Raising a Person is Like Eating Soup With a Fork

raising a person

Who here panicked upon arriving home with their first child?  I know I did.  As soon as we strapped that kid into her carseat, my first thought was, “wait, how did these doctors and nurses just let us leave the hospital with this person?”  Seriously.

The most experience I had was babysitting a couple of little boys when I was 12.  And I wasn’t very good at it, either.   Most times I played the parent’s Styx album (too too too too much time on my hands…) until there were grooves in the grooves.   I talked incessantly on the phone to my girlfriends and told the boys to go play amongst themselves.  One time one of the kids came home from school with poopy-pants and I took his unders and hid them behind the winter coats in the hall closet.  I’m not sure I really earned that dollar an hour.

Think about what it takes to raise a person.  Just think about it.  It’s a battle of some sort for every single phase of this kid’s life.  These guys come out of our bodies not knowing a single thing.  They can’t even lift their heads, for God’s sake.  We are responsible for making sure they don’t starve to death, or suffocate or freeze.  We have to know what every single cry means.  I remember when I figured it out.  I felt like I had won the lottery.  I even called DH at work to tell him the good news.

And it continues.  One thing after another.  Throw up, pneumonia, temper tantrums, broken bones, broken hearts.  Those stupid questions (where do babies come from, why is the world round, why do cows moo?).  Damn.  No wonder we stopped at one.  This is some hard business.  Seriously, I think people should have to get a degree in parenting before they can parent.  Or at the very least, send us home with an owner’s manual.  I really could have benefited from an owner’s manual.

But through it all, we have to somehow manage to make sure these little people grow up to be respectable, responsible, kind, semi-intelligent, hard working adults.  You know, good people.  People who other people can stand.  Who other people will like.  I’m not even sure I’m always responsible, respectable and semi-intelligent myself.  How the hell am I supposed to teach a whole other person how to be those things?  From freaking scratch?  It’s not like they ever got a crash course somewhere on what to expect before they came to us.  Geez.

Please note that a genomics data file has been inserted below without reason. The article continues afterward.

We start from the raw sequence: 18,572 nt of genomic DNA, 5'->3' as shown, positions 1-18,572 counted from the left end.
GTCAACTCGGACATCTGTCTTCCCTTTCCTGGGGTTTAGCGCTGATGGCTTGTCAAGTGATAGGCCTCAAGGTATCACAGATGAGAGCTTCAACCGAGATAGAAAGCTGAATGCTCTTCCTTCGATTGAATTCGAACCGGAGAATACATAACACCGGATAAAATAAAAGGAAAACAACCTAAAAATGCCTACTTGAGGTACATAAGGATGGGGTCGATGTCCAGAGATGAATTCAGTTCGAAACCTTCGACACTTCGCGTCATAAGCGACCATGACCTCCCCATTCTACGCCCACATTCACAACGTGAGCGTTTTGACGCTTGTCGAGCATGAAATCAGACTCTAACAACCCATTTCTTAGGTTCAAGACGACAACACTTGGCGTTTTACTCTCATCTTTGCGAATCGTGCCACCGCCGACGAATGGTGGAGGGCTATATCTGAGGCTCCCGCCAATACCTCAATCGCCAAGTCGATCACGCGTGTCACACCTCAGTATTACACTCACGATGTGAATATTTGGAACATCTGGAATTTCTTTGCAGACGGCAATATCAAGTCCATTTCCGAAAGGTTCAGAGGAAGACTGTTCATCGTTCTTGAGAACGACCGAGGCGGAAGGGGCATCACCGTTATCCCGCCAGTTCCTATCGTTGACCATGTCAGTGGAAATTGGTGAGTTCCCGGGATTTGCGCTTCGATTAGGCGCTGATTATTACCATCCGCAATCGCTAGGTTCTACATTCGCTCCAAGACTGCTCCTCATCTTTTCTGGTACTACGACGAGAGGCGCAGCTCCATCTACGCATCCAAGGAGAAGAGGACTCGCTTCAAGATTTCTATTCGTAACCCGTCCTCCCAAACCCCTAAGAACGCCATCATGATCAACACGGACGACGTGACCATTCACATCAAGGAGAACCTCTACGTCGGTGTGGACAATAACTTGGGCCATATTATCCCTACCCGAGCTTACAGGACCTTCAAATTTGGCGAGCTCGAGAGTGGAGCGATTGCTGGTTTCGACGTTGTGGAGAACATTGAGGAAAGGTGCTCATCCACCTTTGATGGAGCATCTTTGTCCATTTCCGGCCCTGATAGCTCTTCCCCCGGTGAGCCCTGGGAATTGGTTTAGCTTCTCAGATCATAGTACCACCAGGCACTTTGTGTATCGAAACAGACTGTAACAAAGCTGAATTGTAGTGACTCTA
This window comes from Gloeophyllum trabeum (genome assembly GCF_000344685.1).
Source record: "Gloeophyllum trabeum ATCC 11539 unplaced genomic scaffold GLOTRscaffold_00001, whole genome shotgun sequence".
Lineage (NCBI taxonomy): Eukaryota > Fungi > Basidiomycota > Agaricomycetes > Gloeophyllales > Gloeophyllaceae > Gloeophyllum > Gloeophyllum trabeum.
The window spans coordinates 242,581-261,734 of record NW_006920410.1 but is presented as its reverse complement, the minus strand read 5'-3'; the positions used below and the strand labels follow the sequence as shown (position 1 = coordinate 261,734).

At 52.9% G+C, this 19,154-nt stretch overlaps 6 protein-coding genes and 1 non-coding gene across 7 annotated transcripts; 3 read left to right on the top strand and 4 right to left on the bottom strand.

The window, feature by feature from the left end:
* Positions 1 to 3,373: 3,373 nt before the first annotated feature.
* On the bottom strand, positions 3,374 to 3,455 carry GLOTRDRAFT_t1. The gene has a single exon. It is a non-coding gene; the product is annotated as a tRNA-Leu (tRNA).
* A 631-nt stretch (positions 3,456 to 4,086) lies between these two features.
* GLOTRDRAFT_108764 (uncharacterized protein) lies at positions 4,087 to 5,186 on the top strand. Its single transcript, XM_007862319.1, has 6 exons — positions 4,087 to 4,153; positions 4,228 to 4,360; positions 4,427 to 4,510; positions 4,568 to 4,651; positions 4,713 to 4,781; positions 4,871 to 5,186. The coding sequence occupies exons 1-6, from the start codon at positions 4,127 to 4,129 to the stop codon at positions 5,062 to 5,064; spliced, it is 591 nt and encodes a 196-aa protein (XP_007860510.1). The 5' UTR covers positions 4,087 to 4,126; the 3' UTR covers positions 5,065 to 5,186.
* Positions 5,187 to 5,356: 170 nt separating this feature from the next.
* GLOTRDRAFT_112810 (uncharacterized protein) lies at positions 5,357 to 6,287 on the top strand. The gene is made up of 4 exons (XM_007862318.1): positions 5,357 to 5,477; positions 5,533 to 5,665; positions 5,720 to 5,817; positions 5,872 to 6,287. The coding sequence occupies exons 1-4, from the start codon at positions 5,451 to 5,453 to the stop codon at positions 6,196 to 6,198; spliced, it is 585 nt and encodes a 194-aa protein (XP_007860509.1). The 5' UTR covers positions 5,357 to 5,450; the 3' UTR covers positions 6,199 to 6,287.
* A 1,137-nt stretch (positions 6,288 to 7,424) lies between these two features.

Now we are on to the next stage.  Boys, and driving, and parties with alcohol.  Then college in the next blink.  The fear that we did the right thing by her.  That she isn’t spoiled beyond belief and will indeed be able to boil a pot of water or purchase her own bottle of shampoo.  Will she be able to find her way out of a paper bag?  Will she heed our warning about not leaving her drink for even a minute?  Will she be wise about choosing a partner?  You know, for life.  Oh Lord.  Here we go.  Give us strength.

Would I do it again?  You betcha.  Because with all the sleepless nights, the worry, the pain, there is so much joy and love.  Joy and love that goes above and beyond all else.  Still.  I’m kinda glad we stopped at one.  That’s some scary crap.  This raising a person business.

Linking up with Shell

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8 Replies to “Raising a Person is Like Eating Soup With a Fork”

  1. Totally agree, Maureen! Would love to invite parents to check out Parenting the Positive Discipline Way… A program that helps us learn how to build stronger relationships with our kids (and everyone!). There are so many strategies and tools that really help! Free introductory sessions and 6-week classes can be found at http://www.positivediscplinewesternct.org. You should come check one out, Maureen!

  2. Oh- that first night home from the hospital with my son was awful and terrifying, and I probably cried more tears that night than I did my entire life leading up to it. Funny thing happened….upon leaving the hospital, we were required to take a class that taught us diaper changing, how to use that booger sucker thing, etc. There was a couple in the class with twins. That night, or rather early the next morning, sometime around 4 am, my husband and I each stood sleepy eyed and exhausted over my son’s crib debating on what to do next as my son bawled like he was being tortured in a prison camp. At one point, my husband started to chuckle, just a quiet almost hiccup laugh. I asked him what was so funny, and between fits of laughs, he said, “what about that couple with the twins.” We laughed through out tears and survived that night and the next and the next…I’m not sure how, He’s 7 now, and I have no idea what I’ll do when he has to start worrying about girls and partners and college….I think I’ll need medication..
    Mandi recently posted…Lovepocalypse Take 2My Profile

    1. Yeah Mandi, that first night was a blur. For some reason, I spent most of the first 2 weeks of her life on the phone with her pediatrician when what I needed was a shrink! Glad you survived. And you might want to start thinking about that medication. 😉

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